So that excludes the receipt from being taxed as trading income.

Could it be caught by TCGA 1992? No, because TCGA 1992 s2(1) states: "As a result of section 2(1) and (2) of CTA 2009, corporation tax is charged on chargeable gains accruing to a company on the disposal of assets."

You don't have a disposal of assets, so it does not fall within TCGA 1992.

Unless there is a piece of legislation somewhere which deems the revaluation to be a disposal, then I'd safely conclude that the unrealised gain is not taxable.

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Replying to Lone_Wolf:
7om
By Tom 7000
09th Sep 2019 11:08

You are wasted...
You should have a proper job with that level of knowledge

.... not playing on A WeB all day….

:P

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By fawltybasil2575
06th Sep 2019 14:27

@ Archie-Bald (OP).

I would recommend your sending a letter to the Financial Advisors along the lines of:-

“Your helpsheet of xx/xx/xxxx contains very useful information. May I request your assistance please in relation to page ( ) of that helpsheet and specifically the words:-

‘[ENTER THE WORDS WHICH YOU CONSIDER CONTAIN FALSE INFORMATION]’

My understanding is that the above information is not unfortunately correct. Since I am sure that you would not wish to inadvertently misinform your clients, may I request you to kindly direct me to the SPECIFIC legislation (if possible enclosing a copy thereof) which you consider supports your interpretation of the legislation.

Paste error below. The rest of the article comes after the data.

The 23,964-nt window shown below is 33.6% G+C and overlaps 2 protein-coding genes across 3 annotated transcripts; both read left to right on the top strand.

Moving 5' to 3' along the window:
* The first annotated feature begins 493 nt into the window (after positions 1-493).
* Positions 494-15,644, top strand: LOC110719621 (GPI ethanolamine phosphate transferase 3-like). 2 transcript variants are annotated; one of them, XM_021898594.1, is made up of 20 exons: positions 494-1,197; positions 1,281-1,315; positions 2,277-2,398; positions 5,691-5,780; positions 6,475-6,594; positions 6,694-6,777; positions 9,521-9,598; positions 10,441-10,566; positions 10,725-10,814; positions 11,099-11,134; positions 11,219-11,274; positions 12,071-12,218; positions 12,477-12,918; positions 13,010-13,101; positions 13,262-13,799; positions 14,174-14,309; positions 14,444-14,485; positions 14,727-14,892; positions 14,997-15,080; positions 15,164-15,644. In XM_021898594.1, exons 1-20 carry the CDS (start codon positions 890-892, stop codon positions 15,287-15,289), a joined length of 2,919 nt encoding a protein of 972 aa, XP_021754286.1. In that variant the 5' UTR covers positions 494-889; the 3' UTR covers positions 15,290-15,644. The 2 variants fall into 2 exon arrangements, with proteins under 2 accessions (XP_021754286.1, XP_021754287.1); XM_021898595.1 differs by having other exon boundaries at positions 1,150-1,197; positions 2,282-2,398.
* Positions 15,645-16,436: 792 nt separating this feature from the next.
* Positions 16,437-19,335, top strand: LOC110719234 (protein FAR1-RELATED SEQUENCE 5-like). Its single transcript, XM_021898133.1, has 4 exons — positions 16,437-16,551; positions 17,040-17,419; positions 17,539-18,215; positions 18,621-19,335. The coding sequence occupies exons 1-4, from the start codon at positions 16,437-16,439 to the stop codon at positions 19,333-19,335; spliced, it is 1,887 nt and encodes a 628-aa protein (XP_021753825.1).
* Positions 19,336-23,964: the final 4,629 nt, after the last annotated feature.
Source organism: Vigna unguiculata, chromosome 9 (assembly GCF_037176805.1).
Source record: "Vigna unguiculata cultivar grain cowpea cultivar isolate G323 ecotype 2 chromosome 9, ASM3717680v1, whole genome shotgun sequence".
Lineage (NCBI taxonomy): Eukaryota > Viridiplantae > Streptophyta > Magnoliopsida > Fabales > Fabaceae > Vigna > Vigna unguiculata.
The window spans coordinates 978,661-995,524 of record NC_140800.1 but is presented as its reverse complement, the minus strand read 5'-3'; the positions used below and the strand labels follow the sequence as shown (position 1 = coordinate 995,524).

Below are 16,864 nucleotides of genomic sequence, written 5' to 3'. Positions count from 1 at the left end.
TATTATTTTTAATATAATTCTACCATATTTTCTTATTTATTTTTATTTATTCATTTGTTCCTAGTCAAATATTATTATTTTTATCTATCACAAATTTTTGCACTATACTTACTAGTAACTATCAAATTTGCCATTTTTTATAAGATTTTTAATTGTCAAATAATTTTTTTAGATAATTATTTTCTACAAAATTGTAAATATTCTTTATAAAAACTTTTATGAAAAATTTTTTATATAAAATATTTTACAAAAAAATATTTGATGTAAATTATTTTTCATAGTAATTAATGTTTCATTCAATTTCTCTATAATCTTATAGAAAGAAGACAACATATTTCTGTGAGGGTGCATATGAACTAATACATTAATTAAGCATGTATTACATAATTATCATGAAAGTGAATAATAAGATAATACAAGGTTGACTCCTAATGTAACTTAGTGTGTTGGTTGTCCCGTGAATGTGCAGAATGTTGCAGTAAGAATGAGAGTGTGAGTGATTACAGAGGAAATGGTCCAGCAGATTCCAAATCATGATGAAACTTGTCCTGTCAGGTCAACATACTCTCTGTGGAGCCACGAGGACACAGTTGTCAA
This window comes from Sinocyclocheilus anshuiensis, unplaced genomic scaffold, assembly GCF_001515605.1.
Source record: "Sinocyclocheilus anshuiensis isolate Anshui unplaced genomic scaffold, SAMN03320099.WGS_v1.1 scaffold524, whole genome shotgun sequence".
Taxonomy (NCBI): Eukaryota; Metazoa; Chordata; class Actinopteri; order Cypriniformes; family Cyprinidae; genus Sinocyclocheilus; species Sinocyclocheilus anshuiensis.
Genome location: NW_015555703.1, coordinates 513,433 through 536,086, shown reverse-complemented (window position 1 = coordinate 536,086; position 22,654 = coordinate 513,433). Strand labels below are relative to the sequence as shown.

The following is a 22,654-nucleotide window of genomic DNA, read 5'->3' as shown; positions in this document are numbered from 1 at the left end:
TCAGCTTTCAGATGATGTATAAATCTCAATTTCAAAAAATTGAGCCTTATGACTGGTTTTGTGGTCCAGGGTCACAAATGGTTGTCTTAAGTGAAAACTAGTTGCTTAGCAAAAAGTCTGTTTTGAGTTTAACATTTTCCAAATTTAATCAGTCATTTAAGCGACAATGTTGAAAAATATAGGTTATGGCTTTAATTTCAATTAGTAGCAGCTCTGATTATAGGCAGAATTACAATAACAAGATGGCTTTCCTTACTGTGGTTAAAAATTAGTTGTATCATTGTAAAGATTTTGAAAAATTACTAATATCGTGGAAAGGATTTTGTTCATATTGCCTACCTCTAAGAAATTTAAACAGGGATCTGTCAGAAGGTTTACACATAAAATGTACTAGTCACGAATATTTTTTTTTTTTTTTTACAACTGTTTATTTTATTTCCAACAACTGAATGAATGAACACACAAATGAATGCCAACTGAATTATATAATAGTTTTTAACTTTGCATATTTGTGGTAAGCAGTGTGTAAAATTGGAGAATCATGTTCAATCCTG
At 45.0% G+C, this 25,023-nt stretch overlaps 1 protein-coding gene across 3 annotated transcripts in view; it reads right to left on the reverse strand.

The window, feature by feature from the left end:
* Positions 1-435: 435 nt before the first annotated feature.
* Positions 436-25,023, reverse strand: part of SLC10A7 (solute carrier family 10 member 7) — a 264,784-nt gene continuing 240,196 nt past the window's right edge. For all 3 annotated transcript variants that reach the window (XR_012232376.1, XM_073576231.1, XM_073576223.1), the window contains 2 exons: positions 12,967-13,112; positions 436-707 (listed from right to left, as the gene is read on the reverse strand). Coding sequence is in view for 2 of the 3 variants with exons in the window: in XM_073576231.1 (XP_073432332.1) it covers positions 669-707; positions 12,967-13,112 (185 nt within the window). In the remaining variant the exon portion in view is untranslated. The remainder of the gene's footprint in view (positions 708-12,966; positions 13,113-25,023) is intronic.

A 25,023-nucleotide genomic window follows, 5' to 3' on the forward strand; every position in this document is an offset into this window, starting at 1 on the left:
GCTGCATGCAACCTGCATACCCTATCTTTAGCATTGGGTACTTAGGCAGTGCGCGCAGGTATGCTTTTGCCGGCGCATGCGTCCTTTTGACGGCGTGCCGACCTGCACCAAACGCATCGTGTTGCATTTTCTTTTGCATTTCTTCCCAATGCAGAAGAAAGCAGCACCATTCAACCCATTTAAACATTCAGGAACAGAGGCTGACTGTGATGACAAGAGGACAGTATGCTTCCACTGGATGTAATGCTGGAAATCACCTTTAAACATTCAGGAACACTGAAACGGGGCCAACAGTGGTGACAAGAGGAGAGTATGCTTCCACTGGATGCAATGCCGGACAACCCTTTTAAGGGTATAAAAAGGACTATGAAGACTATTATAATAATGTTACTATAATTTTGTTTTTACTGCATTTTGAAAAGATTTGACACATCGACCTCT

Yours sincerely,

Archie-Bald [formerly "Archie-Balding" :)]”

The above is IMHO the appropriate means of acting in the interests not only of your clients, but also the clients of the Financial Advisors. More generally, the same approach should be considered whenever you receive comment, especially by HMRC but also by other parties, which you consider is inaccurate.

Basil.

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Replying to fawltybasil2575:
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By Justin Bryant
06th Sep 2019 14:49

Wow! We need much more of this sort of thing here.

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By Bluffer
09th Sep 2019 10:27

There's been no chargeable disposal, so there's no chargeable gain on which to pay corporation tax.

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By David Gordon FCCA
09th Sep 2019 11:54

To the best of my professional experience
CGT is charged on realised gains.